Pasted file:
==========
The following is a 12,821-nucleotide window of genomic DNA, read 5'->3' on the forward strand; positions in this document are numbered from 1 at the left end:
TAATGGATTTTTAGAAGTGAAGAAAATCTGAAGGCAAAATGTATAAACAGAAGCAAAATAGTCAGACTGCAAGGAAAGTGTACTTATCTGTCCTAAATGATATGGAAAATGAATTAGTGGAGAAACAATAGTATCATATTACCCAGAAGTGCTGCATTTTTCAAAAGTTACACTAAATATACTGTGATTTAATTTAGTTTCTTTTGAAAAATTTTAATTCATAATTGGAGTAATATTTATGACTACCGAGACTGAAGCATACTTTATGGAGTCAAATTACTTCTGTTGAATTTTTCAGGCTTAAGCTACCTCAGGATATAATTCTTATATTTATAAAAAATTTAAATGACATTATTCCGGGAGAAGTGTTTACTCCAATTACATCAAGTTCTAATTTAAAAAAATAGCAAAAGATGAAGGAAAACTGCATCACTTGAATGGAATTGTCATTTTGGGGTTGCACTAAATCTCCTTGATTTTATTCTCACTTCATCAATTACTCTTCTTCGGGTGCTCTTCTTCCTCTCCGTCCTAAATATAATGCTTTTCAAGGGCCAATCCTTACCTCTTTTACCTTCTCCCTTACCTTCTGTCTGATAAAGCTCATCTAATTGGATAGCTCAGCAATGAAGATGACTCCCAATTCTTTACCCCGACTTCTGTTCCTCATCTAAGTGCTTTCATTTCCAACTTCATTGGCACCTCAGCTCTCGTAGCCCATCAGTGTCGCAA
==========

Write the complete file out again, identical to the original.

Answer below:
The following is a 12,821-nucleotide window of genomic DNA, read 5'->3' on the forward strand; positions in this document are numbered from 1 at the left end:
TAATGGATTTTTAGAAGTGAAGAAAATCTGAAGGCAAAATGTATAAACAGAAGCAAAATAGTCAGACTGCAAGGAAAGTGTACTTATCTGTCCTAAATGATATGGAAAATGAATTAGTGGAGAAACAATAGTATCATATTACCCAGAAGTGCTGCATTTTTCAAAAGTTACACTAAATATACTGTGATTTAATTTAGTTTCTTTTGAAAAATTTTAATTCATAATTGGAGTAATATTTATGACTACCGAGACTGAAGCATACTTTATGGAGTCAAATTACTTCTGTTGAATTTTTCAGGCTTAAGCTACCTCAGGATATAATTCTTATATTTATAAAAAATTTAAATGACATTATTCCGGGAGAAGTGTTTACTCCAATTACATCAAGTTCTAATTTAAAAAAATAGCAAAAGATGAAGGAAAACTGCATCACTTGAATGGAATTGTCATTTTGGGGTTGCACTAAATCTCCTTGATTTTATTCTCACTTCATCAATTACTCTTCTTCGGGTGCTCTTCTTCCTCTCCGTCCTAAATATAATGCTTTTCAAGGGCCAATCCTTACCTCTTTTACCTTCTCCCTTACCTTCTGTCTGATAAAGCTCATCTAATTGGATAGCTCAGCAATGAAGATGACTCCCAATTCTTTACCCCGACTTCTGTTCCTCATCTAAGTGCTTTCATTTCCAACTTCATTGGCACCTCAGCTCTCGTAGCCCATCAGTGTCGCAA